From the article:

When it comes to file systems, Linux® is the Swiss Army knife of operating systems. Linux supports a large number of file systems, from journaling to clustering to cryptographic. Linux is a wonderful platform for using standard and more exotic file systems and also for developing file systems. This article explores the virtual file system (VFS)—sometimes called the virtual filesystem switch—in the Linux kernel and then reviews some of the major structures that tie file systems together.

More here.


From the article:

CHICAGO — At the Data Center Decisions conference in Chicago on Monday, Oct. 22, controversial comments from Jon Toigo, CEO and managing principal of Dunedin, Fla.-based Toigo Partners International LLC, had attendees shaking their heads in bewilderment.

For one, Toigo advised attendees against using VMware in favor of mainframe systems, calling the virtualization software “shoddy” in comparison. But nearly all conference attendees were assembled to learn about implementing virtualization in their data center.

Toigo is knowledgeable about disaster recovery (DR) planning, which was the topic of his keynote session, but he warned users against ever feeling completely secure with their disaster recovery plans.

More here.

Sick of hearing about “Green” yet? Better learn to deal with it, “Green”‘s drumbeat is really just beginning and it’s not just a fad, it’s something that fits a condition we have in IT, and it’s a way to get more money and headcount for managers, so listen up.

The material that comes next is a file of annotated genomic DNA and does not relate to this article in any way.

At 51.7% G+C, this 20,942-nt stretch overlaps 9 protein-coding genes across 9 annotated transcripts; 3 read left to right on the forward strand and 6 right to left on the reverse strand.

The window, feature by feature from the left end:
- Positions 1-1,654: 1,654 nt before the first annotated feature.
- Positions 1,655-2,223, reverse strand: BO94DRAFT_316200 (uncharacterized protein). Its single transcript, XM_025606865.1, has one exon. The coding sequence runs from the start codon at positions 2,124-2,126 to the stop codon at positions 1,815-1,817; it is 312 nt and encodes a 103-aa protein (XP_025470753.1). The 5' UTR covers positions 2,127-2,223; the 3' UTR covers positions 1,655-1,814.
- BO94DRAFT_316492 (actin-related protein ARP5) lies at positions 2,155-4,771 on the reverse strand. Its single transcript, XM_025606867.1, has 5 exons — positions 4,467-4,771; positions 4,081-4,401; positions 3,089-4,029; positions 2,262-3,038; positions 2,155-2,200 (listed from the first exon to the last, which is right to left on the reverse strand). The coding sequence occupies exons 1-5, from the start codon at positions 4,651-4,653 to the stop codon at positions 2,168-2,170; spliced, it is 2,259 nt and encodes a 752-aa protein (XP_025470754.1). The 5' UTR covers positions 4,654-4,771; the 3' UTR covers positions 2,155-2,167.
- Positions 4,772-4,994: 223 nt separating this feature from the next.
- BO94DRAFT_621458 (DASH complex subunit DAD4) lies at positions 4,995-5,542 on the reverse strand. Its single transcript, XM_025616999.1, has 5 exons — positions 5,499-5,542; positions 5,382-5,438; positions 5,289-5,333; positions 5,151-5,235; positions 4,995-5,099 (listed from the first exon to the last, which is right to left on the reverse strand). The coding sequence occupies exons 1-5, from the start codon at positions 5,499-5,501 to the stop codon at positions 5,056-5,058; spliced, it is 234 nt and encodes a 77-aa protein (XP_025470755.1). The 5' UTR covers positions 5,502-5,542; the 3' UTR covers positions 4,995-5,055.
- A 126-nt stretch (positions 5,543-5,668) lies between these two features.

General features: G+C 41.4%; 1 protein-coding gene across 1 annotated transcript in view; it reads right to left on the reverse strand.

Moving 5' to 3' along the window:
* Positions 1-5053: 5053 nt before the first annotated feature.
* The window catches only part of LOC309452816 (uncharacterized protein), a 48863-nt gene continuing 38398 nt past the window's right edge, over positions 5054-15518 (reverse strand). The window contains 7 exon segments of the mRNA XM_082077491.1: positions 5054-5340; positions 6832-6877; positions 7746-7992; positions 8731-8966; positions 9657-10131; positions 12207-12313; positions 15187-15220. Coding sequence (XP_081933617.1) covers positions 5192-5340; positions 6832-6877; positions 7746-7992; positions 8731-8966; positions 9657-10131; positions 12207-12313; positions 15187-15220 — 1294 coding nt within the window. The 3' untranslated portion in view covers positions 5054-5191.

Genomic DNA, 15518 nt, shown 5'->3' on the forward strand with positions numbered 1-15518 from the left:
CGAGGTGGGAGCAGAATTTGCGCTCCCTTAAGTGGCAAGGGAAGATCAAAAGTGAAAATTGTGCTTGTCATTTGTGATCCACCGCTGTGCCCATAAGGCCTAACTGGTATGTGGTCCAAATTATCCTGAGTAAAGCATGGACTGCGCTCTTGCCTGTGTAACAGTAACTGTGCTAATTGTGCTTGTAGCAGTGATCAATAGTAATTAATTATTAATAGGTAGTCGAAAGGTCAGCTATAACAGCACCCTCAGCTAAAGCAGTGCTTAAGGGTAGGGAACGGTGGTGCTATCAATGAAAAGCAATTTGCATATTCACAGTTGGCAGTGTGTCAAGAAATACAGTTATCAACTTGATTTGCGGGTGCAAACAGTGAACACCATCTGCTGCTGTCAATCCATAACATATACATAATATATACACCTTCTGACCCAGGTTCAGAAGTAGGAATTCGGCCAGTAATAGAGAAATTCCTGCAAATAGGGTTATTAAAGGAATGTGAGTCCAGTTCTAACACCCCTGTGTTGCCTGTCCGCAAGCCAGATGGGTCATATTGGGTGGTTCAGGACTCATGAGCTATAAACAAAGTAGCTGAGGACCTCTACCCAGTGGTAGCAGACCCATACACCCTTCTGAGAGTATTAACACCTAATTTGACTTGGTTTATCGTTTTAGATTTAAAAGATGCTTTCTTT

What is “Green” computing? Here’s as good a definition as I could find, click through for more from Techtarget.

Green computing is the environmentally responsible use of computers and related resources. Such practices include the implementation of energy-efficient central processing units (CPUs), servers and peripherals as well as reduced resource consumption and proper disposal of electronic waste (e-waste).

One of the earliest initiatives toward green computing in the United States was the voluntary labeling program known as Energy Star. It was conceived by the Environmental Protection Agency (EPA) in 1992 to promote energy efficiency in hardware of all kinds. The Energy Star label became a common sight, especially in notebook computers and displays. Similar programs have been adopted in Europe and Asia.